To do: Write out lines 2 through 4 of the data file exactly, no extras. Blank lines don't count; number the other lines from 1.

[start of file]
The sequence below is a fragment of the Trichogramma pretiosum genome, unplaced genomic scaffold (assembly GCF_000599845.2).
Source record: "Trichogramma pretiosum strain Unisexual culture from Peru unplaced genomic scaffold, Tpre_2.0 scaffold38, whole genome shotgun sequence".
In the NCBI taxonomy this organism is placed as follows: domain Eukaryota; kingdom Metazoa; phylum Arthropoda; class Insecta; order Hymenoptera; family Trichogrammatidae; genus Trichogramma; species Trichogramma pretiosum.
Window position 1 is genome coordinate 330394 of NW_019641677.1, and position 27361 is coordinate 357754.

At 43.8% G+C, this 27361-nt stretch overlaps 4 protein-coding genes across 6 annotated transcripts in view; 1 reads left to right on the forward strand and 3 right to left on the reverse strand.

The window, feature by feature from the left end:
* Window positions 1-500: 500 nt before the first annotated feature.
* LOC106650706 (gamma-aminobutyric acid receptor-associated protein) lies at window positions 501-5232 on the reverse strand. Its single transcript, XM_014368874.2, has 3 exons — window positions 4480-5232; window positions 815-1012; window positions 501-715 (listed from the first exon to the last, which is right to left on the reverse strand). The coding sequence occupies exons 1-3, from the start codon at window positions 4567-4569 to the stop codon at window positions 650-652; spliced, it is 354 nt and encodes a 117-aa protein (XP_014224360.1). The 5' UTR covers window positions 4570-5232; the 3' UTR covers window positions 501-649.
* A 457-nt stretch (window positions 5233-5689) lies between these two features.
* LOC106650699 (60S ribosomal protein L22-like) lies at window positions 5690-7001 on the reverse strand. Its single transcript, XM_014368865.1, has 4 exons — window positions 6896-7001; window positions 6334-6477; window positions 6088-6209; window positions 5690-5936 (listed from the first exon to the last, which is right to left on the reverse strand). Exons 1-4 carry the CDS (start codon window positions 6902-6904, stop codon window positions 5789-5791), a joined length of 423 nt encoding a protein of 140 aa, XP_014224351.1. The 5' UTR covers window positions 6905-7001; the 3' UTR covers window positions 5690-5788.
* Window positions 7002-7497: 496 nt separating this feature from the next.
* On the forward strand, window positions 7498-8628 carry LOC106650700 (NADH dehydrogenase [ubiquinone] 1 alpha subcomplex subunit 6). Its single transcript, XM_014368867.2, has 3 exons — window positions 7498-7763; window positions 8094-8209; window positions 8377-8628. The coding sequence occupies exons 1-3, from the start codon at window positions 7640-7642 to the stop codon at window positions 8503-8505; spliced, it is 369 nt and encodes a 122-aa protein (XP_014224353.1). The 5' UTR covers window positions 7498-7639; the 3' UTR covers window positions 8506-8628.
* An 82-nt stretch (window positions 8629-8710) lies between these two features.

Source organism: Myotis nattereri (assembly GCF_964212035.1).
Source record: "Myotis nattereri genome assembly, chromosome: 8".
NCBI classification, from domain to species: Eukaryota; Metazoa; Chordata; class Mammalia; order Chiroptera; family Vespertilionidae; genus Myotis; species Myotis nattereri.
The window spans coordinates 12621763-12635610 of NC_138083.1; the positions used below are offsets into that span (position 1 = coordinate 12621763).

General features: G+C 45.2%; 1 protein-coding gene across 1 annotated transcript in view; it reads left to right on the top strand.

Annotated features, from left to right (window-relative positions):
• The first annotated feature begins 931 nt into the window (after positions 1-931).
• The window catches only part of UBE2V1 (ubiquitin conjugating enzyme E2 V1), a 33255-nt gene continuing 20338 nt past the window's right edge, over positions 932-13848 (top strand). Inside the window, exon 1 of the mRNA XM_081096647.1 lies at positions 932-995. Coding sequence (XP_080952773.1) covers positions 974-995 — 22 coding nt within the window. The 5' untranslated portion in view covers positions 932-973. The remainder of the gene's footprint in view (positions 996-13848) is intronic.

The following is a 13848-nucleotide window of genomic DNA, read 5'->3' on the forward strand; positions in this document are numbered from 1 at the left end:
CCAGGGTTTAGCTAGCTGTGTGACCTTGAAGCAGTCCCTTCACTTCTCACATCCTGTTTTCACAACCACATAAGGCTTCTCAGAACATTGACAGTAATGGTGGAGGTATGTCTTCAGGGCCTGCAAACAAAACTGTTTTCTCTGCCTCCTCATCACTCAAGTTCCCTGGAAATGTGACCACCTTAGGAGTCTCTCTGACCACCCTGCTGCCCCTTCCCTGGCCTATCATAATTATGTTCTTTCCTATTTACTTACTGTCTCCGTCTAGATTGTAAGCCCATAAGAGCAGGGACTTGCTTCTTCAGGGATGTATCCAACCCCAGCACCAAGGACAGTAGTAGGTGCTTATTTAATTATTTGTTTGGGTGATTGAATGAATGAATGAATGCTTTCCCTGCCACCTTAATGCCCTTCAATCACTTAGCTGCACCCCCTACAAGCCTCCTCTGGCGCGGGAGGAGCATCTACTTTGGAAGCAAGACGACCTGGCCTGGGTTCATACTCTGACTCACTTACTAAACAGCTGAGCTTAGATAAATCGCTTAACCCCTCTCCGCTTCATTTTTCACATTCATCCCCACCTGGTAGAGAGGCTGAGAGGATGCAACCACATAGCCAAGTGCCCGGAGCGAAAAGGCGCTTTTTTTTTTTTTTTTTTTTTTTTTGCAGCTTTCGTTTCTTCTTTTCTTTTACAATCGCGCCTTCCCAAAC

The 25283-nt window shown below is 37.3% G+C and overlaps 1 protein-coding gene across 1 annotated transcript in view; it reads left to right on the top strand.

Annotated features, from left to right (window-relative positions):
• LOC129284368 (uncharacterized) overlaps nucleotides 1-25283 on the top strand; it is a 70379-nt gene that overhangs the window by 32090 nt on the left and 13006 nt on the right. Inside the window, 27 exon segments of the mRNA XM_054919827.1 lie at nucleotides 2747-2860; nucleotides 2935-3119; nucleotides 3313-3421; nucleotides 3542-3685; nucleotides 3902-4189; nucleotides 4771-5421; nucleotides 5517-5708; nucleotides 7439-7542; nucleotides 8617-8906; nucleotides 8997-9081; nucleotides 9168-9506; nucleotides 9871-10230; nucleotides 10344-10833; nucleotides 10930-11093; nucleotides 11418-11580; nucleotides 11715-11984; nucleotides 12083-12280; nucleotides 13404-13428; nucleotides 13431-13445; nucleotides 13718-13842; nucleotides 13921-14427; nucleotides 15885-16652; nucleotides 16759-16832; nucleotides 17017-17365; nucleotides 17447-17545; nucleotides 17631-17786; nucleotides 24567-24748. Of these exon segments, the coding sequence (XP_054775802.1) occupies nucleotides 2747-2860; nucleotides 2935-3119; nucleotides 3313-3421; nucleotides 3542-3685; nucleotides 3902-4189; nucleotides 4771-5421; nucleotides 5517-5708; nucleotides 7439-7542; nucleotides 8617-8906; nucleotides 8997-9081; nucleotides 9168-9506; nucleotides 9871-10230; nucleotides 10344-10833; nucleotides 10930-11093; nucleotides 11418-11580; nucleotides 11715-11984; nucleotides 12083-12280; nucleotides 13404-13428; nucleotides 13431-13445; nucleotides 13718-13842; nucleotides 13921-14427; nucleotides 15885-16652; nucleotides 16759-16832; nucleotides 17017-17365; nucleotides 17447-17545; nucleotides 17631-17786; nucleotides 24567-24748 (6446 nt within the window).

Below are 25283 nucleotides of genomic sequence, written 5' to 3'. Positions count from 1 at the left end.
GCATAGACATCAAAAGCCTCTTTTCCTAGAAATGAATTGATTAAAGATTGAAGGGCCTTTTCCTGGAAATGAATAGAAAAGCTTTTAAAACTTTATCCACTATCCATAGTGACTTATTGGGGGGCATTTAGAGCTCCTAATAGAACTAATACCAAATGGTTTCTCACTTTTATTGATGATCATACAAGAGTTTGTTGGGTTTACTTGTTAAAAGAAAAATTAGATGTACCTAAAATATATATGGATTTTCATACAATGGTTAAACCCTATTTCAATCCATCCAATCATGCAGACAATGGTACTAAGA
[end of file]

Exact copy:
Source record: "Trichogramma pretiosum strain Unisexual culture from Peru unplaced genomic scaffold, Tpre_2.0 scaffold38, whole genome shotgun sequence".
In the NCBI taxonomy this organism is placed as follows: domain Eukaryota; kingdom Metazoa; phylum Arthropoda; class Insecta; order Hymenoptera; family Trichogrammatidae; genus Trichogramma; species Trichogramma pretiosum.
Window position 1 is genome coordinate 330394 of NW_019641677.1, and position 27361 is coordinate 357754.